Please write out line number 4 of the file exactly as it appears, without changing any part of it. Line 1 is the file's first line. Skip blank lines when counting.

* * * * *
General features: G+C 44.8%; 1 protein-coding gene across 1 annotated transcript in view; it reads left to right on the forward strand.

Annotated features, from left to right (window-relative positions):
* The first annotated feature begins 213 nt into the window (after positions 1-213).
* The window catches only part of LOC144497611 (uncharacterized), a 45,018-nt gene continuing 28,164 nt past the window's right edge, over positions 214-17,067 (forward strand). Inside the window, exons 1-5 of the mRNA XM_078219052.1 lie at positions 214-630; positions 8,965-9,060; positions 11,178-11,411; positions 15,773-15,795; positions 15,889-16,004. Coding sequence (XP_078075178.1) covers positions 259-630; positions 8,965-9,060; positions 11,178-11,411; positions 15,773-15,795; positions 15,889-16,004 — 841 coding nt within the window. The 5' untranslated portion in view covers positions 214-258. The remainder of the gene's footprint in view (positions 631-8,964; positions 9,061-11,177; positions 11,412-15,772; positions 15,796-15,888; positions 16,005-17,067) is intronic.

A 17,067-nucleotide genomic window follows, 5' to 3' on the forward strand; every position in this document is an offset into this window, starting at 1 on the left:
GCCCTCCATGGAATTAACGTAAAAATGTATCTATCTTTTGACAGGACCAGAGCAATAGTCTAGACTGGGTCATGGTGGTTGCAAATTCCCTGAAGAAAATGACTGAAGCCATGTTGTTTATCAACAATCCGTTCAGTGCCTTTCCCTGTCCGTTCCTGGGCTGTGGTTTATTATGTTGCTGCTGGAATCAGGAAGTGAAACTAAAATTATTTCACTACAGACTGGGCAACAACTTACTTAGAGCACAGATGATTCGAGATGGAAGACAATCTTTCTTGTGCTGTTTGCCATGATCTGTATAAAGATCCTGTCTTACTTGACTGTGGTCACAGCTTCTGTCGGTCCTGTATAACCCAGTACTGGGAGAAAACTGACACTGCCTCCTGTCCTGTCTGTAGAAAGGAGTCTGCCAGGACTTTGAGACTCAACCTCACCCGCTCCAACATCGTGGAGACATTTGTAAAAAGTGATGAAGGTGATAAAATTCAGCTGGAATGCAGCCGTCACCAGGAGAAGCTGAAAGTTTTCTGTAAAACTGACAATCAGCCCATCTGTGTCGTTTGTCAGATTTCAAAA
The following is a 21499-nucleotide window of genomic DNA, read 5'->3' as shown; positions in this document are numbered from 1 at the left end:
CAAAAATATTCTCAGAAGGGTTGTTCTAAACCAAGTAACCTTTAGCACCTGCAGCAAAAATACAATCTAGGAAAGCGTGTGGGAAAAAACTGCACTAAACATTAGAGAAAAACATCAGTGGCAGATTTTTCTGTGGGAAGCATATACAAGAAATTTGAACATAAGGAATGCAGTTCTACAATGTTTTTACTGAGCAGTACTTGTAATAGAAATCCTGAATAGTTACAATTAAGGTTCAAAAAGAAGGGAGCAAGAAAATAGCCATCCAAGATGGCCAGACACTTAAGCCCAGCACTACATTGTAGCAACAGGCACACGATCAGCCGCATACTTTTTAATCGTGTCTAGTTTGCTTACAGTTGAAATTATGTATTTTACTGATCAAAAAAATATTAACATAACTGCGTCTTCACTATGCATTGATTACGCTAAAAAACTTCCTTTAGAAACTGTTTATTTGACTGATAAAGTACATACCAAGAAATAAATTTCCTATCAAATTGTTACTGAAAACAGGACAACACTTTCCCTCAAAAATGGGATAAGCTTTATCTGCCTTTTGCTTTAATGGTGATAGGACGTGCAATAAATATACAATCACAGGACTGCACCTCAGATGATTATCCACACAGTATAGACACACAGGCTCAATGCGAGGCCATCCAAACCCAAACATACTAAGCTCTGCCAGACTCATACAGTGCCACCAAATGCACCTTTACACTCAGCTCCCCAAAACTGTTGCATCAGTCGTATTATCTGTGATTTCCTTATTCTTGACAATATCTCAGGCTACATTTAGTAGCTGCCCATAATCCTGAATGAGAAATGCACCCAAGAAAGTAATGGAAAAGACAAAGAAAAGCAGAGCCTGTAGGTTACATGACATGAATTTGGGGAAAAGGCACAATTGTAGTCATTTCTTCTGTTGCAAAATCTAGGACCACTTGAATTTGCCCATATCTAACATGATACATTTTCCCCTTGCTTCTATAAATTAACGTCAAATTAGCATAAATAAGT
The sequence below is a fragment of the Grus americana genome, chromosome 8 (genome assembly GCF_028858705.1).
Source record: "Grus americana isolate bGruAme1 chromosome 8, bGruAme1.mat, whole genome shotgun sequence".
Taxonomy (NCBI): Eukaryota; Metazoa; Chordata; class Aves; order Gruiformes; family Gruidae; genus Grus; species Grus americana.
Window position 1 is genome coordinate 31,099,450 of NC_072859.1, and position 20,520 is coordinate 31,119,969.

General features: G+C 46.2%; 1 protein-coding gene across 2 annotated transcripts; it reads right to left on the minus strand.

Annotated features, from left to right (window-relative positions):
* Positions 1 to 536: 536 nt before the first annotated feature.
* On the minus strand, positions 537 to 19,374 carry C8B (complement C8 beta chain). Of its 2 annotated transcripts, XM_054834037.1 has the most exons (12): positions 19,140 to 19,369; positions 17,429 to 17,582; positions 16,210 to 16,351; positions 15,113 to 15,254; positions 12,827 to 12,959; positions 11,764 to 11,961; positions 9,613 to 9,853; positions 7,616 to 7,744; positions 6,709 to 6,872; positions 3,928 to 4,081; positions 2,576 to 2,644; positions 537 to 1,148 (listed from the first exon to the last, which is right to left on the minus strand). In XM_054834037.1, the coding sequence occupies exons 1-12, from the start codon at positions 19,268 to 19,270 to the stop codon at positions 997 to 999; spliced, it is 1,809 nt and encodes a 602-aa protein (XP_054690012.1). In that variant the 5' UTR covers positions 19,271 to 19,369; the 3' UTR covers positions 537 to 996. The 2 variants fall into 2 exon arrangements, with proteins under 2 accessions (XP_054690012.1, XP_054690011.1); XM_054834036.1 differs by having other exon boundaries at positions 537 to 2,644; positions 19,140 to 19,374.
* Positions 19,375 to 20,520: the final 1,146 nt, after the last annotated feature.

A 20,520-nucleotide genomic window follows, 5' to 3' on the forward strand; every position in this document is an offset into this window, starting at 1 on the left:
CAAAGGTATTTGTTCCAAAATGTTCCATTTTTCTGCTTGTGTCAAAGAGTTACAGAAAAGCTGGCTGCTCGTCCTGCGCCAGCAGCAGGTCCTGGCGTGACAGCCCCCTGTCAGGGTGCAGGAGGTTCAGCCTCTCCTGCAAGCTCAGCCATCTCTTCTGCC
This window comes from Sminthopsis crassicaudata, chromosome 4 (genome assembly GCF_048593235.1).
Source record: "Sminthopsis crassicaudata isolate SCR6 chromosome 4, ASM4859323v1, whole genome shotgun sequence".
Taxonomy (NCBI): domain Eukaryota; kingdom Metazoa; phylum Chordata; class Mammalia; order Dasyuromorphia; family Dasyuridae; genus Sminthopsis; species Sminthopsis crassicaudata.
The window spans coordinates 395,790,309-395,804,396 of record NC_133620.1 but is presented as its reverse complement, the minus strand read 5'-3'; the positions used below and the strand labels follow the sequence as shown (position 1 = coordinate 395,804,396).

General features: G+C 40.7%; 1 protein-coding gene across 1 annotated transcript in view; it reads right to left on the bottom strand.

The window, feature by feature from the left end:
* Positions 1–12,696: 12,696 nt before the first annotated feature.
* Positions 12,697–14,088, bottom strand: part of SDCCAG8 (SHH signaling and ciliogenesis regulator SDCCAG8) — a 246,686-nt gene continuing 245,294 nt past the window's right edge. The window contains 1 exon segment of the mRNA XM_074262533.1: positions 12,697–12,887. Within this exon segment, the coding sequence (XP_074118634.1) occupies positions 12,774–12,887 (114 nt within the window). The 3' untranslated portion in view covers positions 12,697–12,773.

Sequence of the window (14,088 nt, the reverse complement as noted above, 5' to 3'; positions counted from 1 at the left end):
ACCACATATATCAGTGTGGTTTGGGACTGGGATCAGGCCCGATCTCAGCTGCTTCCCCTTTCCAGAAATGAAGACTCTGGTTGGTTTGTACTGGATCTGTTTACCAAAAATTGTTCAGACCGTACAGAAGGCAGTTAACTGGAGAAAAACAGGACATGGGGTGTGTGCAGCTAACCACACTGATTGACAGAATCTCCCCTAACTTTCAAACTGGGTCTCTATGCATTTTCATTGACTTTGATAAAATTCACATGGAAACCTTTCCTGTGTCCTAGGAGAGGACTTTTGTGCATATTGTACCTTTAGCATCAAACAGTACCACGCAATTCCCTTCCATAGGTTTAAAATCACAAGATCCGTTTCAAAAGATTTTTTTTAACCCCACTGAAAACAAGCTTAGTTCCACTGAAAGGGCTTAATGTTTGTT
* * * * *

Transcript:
* The window catches only part of LOC144497611 (uncharacterized), a 45,018-nt gene continuing 28,164 nt past the window's right edge, over positions 214-17,067 (forward strand). Inside the window, exons 1-5 of the mRNA XM_078219052.1 lie at positions 214-630; positions 8,965-9,060; positions 11,178-11,411; positions 15,773-15,795; positions 15,889-16,004. Coding sequence (XP_078075178.1) covers positions 259-630; positions 8,965-9,060; positions 11,178-11,411; positions 15,773-15,795; positions 15,889-16,004 — 841 coding nt within the window. The 5' untranslated portion in view covers positions 214-258. The remainder of the gene's footprint in view (positions 631-8,964; positions 9,061-11,177; positions 11,412-15,772; positions 15,796-15,888; positions 16,005-17,067) is intronic.